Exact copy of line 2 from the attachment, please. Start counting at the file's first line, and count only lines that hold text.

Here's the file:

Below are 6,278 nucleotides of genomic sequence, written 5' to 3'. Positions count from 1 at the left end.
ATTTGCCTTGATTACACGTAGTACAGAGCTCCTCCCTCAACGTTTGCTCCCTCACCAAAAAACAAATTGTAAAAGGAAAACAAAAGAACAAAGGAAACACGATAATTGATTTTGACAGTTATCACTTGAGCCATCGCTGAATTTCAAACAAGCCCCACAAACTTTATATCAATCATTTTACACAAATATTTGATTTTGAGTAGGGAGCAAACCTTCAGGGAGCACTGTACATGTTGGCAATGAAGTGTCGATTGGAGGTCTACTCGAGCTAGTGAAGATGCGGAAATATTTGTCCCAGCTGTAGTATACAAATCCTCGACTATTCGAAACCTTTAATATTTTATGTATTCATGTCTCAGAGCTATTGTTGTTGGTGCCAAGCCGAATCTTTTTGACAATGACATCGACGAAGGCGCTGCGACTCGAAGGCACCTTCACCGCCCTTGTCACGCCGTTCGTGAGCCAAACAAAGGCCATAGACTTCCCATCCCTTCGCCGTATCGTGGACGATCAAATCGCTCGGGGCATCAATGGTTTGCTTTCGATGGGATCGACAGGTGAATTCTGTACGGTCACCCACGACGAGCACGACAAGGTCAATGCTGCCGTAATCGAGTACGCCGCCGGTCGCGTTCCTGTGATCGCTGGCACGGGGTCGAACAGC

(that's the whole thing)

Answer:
ATTTGCCTTGATTACACGTAGTACAGAGCTCCTCCCTCAACGTTTGCTCCCTCACCAAAAAACAAATTGTAAAAGGAAAACAAAAGAACAAAGGAAACACGATAATTGATTTTGACAGTTATCACTTGAGCCATCGCTGAATTTCAAACAAGCCCCACAAACTTTATATCAATCATTTTACACAAATATTTGATTTTGAGTAGGGAGCAAACCTTCAGGGAGCACTGTACATGTTGGCAATGAAGTGTCGATTGGAGGTCTACTCGAGCTAGTGAAGATGCGGAAATATTTGTCCCAGCTGTAGTATACAAATCCTCGACTATTCGAAACCTTTAATATTTTATGTATTCATGTCTCAGAGCTATTGTTGTTGGTGCCAAGCCGAATCTTTTTGACAATGACATCGACGAAGGCGCTGCGACTCGAAGGCACCTTCACCGCCCTTGTCACGCCGTTCGTGAGCCAAACAAAGGCCATAGACTTCCCATCCCTTCGCCGTATCGTGGACGATCAAATCGCTCGGGGCATCAATGGTTTGCTTTCGATGGGATCGACAGGTGAATTCTGTACGGTCACCCACGACGAGCACGACAAGGTCAATGCTGCCGTAATCGAGTACGCCGCCGGTCGCGTTCCTGTGATCGCTGGCACGGGGTCGAACAGC